part; he was nl*) a member and for a time 
secretary of the Oxford Architectural So- 
ciety. At Qm'.'ii's i 'oilier Commenced his 
close intimacy with William Thomson (after- 
wards archbishop of Yorli), who lite himself 
was an old Shrewsbury hoy. Thomson, when 
appointed bishop of Gloucester in 1861, made 
Jones his examining chaplain, and, when 
translated to York in 1S63, presented him 
the Grindal prebend in York Minster 

1 the per] 
tuting for tl 

BisJiopthorpe, wnere Tin ■ episcopal palace is 
situated. Jones soon came to be regarded 
us the archbishop's 'right-hand man,' and 
the series of archtepiscopal favours was con- 
linii.'.l by lis appointment as archdeacon af 
York in 1867, rural dean of fiishopthorpe in 
lhljfl, el inn eel I or of Yorli and prebendary of 
Laughton (in lien of Grindal) in 1871, and 
canon residentiary of Y'ork in 1873, all which 
preferments he held (along with his vicarage 
and examining chaplaincy) till his own eleva- 
tion to the episcopal bench. 

Qatbereaigiiatnmof the nee of St. David's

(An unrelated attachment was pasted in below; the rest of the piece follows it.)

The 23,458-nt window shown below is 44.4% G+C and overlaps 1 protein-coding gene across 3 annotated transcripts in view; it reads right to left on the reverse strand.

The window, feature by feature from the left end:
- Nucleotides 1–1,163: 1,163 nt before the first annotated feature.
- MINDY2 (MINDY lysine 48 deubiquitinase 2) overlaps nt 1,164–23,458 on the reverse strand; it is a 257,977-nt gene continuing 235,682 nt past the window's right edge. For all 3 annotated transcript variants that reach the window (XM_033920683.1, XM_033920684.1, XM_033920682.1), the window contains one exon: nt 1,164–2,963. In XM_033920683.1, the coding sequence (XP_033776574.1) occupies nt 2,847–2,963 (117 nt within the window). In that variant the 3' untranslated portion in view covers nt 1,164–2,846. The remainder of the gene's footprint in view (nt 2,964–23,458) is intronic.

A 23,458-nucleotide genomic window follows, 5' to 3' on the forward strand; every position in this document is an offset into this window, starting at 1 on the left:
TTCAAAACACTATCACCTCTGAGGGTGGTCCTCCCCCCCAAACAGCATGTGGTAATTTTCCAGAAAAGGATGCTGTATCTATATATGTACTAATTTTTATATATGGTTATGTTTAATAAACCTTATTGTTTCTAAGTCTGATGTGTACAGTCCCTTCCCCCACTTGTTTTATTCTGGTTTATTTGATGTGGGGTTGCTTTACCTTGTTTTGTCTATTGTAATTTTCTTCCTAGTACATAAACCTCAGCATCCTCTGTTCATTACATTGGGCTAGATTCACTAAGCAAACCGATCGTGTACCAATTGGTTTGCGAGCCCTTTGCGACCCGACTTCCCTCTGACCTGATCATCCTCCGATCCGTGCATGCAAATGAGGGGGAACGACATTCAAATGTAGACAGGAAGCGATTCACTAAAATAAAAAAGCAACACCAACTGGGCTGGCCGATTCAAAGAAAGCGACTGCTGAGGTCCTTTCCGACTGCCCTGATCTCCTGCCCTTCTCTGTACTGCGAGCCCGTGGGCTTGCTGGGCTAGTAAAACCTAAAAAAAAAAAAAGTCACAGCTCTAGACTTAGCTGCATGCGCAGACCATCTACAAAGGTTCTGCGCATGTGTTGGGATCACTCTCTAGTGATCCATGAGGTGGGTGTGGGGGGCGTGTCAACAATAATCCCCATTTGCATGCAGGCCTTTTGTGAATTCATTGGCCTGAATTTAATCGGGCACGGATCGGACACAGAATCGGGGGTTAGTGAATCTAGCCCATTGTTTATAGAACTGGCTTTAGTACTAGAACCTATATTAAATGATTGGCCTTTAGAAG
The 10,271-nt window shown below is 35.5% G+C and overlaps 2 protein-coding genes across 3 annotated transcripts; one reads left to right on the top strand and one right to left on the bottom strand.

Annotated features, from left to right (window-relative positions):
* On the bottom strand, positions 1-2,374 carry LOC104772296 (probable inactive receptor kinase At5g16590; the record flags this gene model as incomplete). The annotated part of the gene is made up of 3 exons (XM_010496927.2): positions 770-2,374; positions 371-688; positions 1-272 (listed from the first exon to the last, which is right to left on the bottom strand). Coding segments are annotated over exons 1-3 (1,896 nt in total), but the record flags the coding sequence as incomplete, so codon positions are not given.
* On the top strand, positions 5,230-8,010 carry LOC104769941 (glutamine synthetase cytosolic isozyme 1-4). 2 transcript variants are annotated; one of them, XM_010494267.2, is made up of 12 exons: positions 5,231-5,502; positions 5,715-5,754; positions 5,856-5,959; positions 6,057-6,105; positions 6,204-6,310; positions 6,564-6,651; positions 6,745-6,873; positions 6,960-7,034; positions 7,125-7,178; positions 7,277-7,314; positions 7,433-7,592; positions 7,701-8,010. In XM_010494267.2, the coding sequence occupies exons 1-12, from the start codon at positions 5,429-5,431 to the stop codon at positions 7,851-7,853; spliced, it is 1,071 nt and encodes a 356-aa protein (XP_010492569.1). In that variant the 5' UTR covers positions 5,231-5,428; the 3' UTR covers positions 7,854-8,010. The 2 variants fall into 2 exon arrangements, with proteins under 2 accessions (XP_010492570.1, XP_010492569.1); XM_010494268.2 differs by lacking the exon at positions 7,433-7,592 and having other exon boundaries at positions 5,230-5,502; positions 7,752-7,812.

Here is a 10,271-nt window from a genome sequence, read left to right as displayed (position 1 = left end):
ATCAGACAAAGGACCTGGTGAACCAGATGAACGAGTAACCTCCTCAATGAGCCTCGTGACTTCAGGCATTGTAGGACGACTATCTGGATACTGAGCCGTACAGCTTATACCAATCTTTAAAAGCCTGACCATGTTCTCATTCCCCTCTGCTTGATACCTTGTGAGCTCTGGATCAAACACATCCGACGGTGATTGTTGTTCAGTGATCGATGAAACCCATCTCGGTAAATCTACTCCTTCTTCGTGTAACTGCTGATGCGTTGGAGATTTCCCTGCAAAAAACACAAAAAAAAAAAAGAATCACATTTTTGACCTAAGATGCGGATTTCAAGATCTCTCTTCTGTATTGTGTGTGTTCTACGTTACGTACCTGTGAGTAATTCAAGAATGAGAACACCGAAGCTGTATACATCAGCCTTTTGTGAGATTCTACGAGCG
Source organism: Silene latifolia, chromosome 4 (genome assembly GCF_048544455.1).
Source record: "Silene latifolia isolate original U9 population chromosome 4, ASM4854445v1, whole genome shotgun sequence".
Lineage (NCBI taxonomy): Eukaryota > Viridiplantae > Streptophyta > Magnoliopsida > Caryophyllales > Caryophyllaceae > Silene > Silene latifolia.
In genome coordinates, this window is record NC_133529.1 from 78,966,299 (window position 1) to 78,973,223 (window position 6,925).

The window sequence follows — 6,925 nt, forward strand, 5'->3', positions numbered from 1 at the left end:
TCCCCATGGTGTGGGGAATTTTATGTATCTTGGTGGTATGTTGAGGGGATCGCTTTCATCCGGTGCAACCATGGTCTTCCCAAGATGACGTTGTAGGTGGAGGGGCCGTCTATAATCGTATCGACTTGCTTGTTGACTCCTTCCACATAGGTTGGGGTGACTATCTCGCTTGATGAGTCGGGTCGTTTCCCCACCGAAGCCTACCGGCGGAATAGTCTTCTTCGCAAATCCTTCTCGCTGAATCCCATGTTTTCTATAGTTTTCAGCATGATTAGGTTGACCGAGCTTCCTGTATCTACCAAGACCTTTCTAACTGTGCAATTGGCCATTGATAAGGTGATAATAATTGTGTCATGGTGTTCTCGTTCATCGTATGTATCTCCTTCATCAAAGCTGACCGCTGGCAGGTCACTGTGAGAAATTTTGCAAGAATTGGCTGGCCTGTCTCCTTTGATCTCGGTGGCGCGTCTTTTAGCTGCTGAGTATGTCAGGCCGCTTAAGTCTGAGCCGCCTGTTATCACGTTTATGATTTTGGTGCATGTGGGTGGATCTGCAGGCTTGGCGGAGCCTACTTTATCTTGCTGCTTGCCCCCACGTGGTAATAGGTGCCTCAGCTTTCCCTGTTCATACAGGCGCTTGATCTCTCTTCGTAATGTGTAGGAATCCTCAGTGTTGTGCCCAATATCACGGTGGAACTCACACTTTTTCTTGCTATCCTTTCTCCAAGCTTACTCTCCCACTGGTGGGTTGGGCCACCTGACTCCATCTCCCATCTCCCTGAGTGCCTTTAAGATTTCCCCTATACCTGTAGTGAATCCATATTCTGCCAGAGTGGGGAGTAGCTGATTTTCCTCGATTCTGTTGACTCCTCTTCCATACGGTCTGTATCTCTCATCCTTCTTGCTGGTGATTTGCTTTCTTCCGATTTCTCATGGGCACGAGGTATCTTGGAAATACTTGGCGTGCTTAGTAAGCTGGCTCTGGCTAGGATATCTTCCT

by Connop Thirl wall [q. v.] in 1874, Is- 
raeli chose Jones as Thirl wol IV 
Apart from his. distinction as a scholar, and 
Ms exceptional experience of organisation and 
administration in church work, he had the 
special qualification of possessing intimate 
associations with the diocese, and of being 
a Welshman who spoke Welsh (though in a 
stiff, bookish manner), and who hiid made 
no mean contributions to Welsh antiquarian 
research. His interest in ecclesiastical ar- 
chitecture had led him. while still an under- 
graduate, repeatedly to visit St. David's 
remote cathedral, on which he also wrote 
some ' very pretty verses," among the best 
of his few poetical effusions; he hod en- 
couraged Oxford men to go thither to read 
during the long vacations, and in 1846 one 
of these reading parties started the move- 
ment for tin- restoration of the cathedral by